Microchip Shortage Sends Used Car Prices Soaring, Causes Headaches for Dealerships

As consumers have no doubt noticed, there is a shortage of new and used cars in the United States, and manufacturers and dealerships are scrambling to cope as prices continue to surge on the suddenly-scarce vehicles.

The scarcity has two primary sources: Americans are looking to get out and about after a year of being largely stationary because of the coronavirus pandemic, and a massive shortage of microchips used in the manufacturing of cars has suddenly made new cars scarce, and used cars extremely valuable.

“In reality, we normally have cars in the back stacked up and ready to go, and now it’s looking pretty bare once you get on the lot,” Danny Haggerty, new car sales manager at Haggerty Buick-GMC, says.

According to the US Bureau of Labor Statistics, used-car prices have jumped 21% since April 2020. In that same time period, new car prices have risen by just 2%, according to the bureau.

The increase in demand has surged even more for used trucks and SUV’s, according to experts.

“If you have a truck sitting in your driveway that you’re not using that much, and you can afford to get rid of it for a little while before replacing it, then it’s a great time to sell a truck,” Carfax expert Emilie Voss says. “Truck retail prices are up 44% compared to what they were the same time last year.”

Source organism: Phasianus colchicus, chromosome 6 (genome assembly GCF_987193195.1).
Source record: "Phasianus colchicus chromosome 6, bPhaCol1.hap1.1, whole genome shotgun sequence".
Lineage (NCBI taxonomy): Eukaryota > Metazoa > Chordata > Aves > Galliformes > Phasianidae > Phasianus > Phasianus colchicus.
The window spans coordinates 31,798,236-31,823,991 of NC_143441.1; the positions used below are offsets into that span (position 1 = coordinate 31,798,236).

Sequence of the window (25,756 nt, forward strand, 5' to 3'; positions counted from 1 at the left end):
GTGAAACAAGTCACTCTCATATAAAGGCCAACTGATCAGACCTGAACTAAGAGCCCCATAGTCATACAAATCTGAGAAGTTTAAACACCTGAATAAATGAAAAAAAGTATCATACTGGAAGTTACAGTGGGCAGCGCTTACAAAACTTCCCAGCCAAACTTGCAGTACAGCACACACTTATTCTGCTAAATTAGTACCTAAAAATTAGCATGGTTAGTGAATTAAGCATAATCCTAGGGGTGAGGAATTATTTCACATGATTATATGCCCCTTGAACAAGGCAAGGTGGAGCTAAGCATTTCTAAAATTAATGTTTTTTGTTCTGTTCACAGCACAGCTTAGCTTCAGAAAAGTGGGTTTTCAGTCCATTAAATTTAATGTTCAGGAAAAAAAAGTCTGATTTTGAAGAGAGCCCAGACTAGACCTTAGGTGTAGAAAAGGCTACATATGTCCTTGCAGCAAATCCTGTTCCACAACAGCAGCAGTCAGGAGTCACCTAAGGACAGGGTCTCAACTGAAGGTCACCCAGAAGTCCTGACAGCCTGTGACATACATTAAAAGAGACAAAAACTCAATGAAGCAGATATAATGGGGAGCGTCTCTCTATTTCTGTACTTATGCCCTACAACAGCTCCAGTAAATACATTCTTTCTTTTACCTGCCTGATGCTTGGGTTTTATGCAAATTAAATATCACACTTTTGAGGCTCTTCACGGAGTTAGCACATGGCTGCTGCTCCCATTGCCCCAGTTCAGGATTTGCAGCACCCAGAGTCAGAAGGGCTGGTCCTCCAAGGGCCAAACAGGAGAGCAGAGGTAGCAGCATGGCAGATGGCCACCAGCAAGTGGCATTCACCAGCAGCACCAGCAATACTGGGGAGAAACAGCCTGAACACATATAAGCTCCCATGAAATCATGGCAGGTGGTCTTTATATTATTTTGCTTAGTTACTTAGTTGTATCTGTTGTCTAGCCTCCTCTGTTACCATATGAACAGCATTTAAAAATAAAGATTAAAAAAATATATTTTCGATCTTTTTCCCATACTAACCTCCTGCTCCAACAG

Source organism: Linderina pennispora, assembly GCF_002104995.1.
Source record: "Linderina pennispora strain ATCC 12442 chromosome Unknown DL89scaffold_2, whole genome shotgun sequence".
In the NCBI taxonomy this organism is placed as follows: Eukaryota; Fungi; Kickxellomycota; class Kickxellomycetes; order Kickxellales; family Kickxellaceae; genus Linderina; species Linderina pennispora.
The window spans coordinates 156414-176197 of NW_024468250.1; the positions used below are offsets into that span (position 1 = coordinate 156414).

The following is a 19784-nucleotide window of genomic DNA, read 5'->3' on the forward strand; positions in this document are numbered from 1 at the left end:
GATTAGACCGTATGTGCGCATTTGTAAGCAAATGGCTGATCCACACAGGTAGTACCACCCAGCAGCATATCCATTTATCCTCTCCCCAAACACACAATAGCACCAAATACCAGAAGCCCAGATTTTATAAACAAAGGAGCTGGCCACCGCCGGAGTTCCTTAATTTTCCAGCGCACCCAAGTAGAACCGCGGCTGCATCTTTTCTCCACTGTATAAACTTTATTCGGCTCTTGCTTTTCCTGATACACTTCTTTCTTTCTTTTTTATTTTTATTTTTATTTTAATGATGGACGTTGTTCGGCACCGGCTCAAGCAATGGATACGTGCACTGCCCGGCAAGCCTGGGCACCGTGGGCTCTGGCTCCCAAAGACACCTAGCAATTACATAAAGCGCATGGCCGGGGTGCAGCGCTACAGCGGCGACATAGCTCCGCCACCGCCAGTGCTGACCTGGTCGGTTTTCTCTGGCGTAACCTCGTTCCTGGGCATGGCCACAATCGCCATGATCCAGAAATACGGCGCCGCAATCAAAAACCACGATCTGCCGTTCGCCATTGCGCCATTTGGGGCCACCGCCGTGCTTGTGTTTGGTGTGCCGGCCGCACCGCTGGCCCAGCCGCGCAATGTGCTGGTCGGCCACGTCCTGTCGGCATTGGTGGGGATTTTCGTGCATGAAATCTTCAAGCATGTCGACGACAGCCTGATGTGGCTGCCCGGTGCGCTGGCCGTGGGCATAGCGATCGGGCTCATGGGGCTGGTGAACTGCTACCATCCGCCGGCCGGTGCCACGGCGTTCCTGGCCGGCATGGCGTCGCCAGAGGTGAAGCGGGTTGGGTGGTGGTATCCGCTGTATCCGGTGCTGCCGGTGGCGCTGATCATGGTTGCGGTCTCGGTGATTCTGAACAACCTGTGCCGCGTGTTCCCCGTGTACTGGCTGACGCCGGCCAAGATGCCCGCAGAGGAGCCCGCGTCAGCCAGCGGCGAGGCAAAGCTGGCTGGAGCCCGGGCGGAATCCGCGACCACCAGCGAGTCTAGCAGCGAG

Some car dealerships have even resorted to cold-calling customers and inquiring about purchasing their used vehicles, aiming to boost inventory and increase sales on their lots.

Voss points to several reasons for the increased demand in used cars.

“Lifestyles have changed (because of the pandemic),” she says. “People are maybe moving to the suburbs and out of the city, and they are finding that they need a car. That’s where we think we’ve seen the increase in demand for some of those cars that are maybe $10,000 or under.”

Manufacturers are trying to get creative to solve issues surrounding the shortage of microchips, and dealerships are hoping that production will ramp up enough to help stabilize the car market by the fall.

“I know, at least for General Motors, they are building vehicles and simply waiting for the chips to be put in so they can get them to dealers,” Haggerty said. “So fingers crossed, I would say by the fall or maybe the winter we could have a more normal market.”

Lawmakers are also hoping to help. Sen. Dick Durbin is pushing legislation in the Senate that would invest billions in domestic microchip production to help make up for the lack of overseas shipments.

“We think we can be self-sufficient in chips, have production to keep things developing and products coming off the line and people coming to work,” he said. “I think we can win this battle.”

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